But there is another possibility.
When I first covered Kodal Minerals in June 2021, there existed a tantalising possibility that the largest lithium company in the world, China’s multi-billion-dollar Ganfeng, would choose to buy out Kodal Minerals. For context, it’s no stranger to buyouts, having spent over $1 billion on Bacanora and Lithea.
But Ganfeng’s most relevant purchase is the $130 million spent on a 50% stake in the Goulamina Lithium project, to secure 455kt of spodumene over the mine’s life. This was its first investment in African lithium mining, and the holding company, Firefinch, has called the Project ‘one of the world’s highest quality lithium assets.’
Goulamina and Bougouni are literally geographically adjacent claims, and arguably, Ganfeng could be waiting for proof of profitability at either Project to swoop in and conduct a buyout at an early stage.
A further, though tangential connection is in Kodal’s strategic investor and potential offtake partner, Suay Chin International Pte Ltd, which is indirectly controlled by Zhejiang Kanglongda Special Protection Technology Co Ltd.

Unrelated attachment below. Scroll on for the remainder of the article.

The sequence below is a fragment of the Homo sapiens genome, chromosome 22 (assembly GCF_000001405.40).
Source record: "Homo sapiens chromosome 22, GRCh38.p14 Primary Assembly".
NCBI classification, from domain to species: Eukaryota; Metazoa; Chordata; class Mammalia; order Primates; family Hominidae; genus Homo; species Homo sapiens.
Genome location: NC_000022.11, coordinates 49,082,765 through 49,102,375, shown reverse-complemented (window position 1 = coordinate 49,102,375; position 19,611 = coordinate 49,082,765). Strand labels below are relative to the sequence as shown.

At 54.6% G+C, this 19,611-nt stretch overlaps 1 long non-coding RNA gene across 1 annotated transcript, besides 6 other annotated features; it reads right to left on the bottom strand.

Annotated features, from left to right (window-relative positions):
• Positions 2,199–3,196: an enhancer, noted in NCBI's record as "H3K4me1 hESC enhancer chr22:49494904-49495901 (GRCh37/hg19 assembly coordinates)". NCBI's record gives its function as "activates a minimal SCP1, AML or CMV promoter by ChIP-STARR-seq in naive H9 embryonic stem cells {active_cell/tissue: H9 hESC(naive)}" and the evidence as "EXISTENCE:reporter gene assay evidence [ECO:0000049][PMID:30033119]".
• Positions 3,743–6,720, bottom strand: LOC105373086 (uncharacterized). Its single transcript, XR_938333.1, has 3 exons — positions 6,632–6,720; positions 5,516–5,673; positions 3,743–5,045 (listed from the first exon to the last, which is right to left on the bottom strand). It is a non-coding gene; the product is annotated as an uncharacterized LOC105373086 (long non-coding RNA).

Zhejiang is a Shanghai-listed company, which acquired Jiangxi Tiancheng Lithium Industry Co Ltd on 6 September 2022, which specialises in extracting lithium sulphate solution. It’s also signed a strategic agreement with Askari Metals, which has been looking to develop its Australian lithium assets.
It’s a complex puzzle with many moving pieces.
But in summary, the CEO remains confident, enthusing that ‘the stars are aligning for Kodal and I whole-heartedly believe that 2023 will prove to be transformational for our business.’
The bull case looks good to me.
This article has been prepared for information purposes only by Charles Archer. It does not constitute advice, and no party accepts any liability for either accuracy or for investing decisions made using the information provided.
Further, it is not intended for distribution to, or use by, any person in any country or jurisdiction where such distribution or use would be contrary to local law or regulation.